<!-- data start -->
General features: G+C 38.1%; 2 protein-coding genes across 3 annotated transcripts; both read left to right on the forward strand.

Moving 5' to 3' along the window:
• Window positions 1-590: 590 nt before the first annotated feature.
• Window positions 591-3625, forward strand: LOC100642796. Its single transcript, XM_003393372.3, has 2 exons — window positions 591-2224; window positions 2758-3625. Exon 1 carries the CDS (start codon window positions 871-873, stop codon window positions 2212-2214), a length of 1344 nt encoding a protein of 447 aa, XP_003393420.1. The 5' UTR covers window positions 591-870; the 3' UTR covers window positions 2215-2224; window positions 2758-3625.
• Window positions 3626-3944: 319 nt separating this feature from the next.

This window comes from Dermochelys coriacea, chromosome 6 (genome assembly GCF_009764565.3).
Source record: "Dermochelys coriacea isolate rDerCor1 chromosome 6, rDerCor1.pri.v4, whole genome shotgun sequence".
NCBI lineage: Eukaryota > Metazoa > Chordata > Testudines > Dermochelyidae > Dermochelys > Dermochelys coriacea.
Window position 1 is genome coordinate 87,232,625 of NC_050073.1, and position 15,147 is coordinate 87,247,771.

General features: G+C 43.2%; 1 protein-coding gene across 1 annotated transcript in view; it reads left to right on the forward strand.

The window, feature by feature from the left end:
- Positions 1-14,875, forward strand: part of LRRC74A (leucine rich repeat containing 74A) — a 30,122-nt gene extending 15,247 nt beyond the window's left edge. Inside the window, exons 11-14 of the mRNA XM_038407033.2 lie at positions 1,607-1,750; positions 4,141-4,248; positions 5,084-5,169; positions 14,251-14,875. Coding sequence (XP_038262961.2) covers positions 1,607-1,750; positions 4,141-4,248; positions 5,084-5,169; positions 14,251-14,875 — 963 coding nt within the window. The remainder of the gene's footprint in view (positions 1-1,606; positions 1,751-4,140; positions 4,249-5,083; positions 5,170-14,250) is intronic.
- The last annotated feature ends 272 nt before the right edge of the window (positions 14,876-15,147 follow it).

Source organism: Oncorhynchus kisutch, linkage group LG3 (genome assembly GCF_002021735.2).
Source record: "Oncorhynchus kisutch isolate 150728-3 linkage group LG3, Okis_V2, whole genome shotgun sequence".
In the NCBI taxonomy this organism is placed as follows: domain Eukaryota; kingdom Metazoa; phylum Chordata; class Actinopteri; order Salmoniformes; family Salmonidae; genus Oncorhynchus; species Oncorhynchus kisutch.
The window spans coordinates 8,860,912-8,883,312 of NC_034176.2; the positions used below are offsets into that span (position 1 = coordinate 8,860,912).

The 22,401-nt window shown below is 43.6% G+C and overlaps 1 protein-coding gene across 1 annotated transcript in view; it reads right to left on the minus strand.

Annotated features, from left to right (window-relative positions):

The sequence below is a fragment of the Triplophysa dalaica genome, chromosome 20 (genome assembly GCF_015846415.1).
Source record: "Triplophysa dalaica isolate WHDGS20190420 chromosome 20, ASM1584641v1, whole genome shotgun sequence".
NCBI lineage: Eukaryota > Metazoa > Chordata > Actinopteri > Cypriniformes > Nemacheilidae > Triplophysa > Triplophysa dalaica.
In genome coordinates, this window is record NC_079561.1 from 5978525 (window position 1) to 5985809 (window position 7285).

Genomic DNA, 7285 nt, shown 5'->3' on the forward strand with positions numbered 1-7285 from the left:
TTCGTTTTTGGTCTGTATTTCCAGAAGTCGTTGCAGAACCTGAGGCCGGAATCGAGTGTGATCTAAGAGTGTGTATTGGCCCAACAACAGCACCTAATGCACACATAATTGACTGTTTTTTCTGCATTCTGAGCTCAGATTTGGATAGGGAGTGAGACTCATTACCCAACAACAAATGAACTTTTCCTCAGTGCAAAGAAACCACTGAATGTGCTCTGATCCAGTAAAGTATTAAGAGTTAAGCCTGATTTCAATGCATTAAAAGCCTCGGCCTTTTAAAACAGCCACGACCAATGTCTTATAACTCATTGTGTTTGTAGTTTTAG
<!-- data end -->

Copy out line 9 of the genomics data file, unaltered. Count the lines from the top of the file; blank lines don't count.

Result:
Window position 1 is genome coordinate 87,232,625 of NC_050073.1, and position 15,147 is coordinate 87,247,771.